Bengaluru: With only seven days remaining with the ISRO to establish contact with Chandrayaan-2’s ‘Vikram’ lander, the officials from the space agency are losing hopes to restore the lost link with ‘Vikram’.
It must be noted that the moon will soon enter its night, and the temperature on the lunar surface will drop significantly (can do down to -200 degrees celsius). The rover was not designed to stand that low a temperature and hence, might get damaged. Therefore, the ISRO has to establish contact with the lander by September 21.
“Progressively, you can imagine that it becomes that much more difficult, with each passing hour, the available power on the battery gets drained out, and there won’t be anything left for it to power and operate”, an ISRO official told PTI.
“With every passing minute, the situation becomes worse only…less and less probable (to establish contact with Vikram”, he said.
“It looks more and more remote only”, the official said when asked if there was a slender chance of re-establishing the link.
A team at ISRO Telemetry, Tracking and Command Network here has been desperately trying to restore the link with the lander.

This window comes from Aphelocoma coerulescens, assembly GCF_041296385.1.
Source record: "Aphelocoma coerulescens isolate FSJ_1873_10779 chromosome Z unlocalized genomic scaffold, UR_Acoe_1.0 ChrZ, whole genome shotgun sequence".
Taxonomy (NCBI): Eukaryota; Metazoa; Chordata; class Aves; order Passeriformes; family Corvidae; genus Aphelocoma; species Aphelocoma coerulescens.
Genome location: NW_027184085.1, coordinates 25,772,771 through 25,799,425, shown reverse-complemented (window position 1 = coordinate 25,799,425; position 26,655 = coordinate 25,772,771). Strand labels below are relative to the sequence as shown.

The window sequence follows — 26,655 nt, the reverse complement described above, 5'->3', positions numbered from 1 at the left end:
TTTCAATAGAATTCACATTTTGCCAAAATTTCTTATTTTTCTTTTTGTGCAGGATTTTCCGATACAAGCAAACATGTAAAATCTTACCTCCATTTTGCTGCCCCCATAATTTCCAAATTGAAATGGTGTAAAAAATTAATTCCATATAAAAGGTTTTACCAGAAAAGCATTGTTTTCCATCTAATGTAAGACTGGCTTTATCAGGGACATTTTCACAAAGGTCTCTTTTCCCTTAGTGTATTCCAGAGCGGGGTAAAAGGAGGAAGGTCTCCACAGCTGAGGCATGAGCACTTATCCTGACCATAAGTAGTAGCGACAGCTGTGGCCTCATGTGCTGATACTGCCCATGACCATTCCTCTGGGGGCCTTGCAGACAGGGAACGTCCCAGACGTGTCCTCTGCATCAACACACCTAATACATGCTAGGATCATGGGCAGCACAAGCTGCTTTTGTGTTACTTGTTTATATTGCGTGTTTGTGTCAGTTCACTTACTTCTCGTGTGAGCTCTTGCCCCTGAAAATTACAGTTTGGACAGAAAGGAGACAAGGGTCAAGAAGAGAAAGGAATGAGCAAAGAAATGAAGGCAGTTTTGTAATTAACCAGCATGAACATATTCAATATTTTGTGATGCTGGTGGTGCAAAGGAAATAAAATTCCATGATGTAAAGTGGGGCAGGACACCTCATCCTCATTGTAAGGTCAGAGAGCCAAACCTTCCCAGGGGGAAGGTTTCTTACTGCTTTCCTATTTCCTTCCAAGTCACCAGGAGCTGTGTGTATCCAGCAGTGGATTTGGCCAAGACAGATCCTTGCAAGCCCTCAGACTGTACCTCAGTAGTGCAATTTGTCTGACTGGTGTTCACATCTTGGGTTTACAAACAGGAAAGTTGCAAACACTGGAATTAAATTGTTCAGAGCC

“With the right orientation, it can still generate power and recharge batteries with solar panels. But it looks less and less probable, progressively,” the official said.
Another top ISRO official said “hard-landing” of Vikram on the Lunar surface has made the task of linking again with it that much difficult as it may not have the “right orientation (to receive signals)”.
“Impact shock may have caused damage to the lander,” he claimed.
So far, the ISRO has not commented on the condition of the Chandrayaan-2 lander, even though, ISRO was able to capture a thermal image of lander Vikram.
Further, the space agency continues to remain silent as to the proximate cause for the moon lander tumbling and deviating from its original flight path on September 7 early morning.
On September 7, lander Vikram on its descent to soft-land on the Moon’s south polar region lost control and crash-landed snapping the communication links with scientists monitoring the mission from ISRO’s ground station.
India’s ambitious lunar mission, Chandrayaan-2 was launched from Satish Dhawan Space Centre in Sriharikota on July 22. On August 20, the ISRO successfully fired the liquid engine of Chandrayaan-2 and inserted the spacecraft in the lunar orbit from the earth orbit. On September 2, the Vikram lander successfully separated from the Orbiter to reach the lunar surface. However, on September 7, the mission suffered a setback when the Vikram lander lost its communication with the ground stations, just 2.1 km above the lunar surface.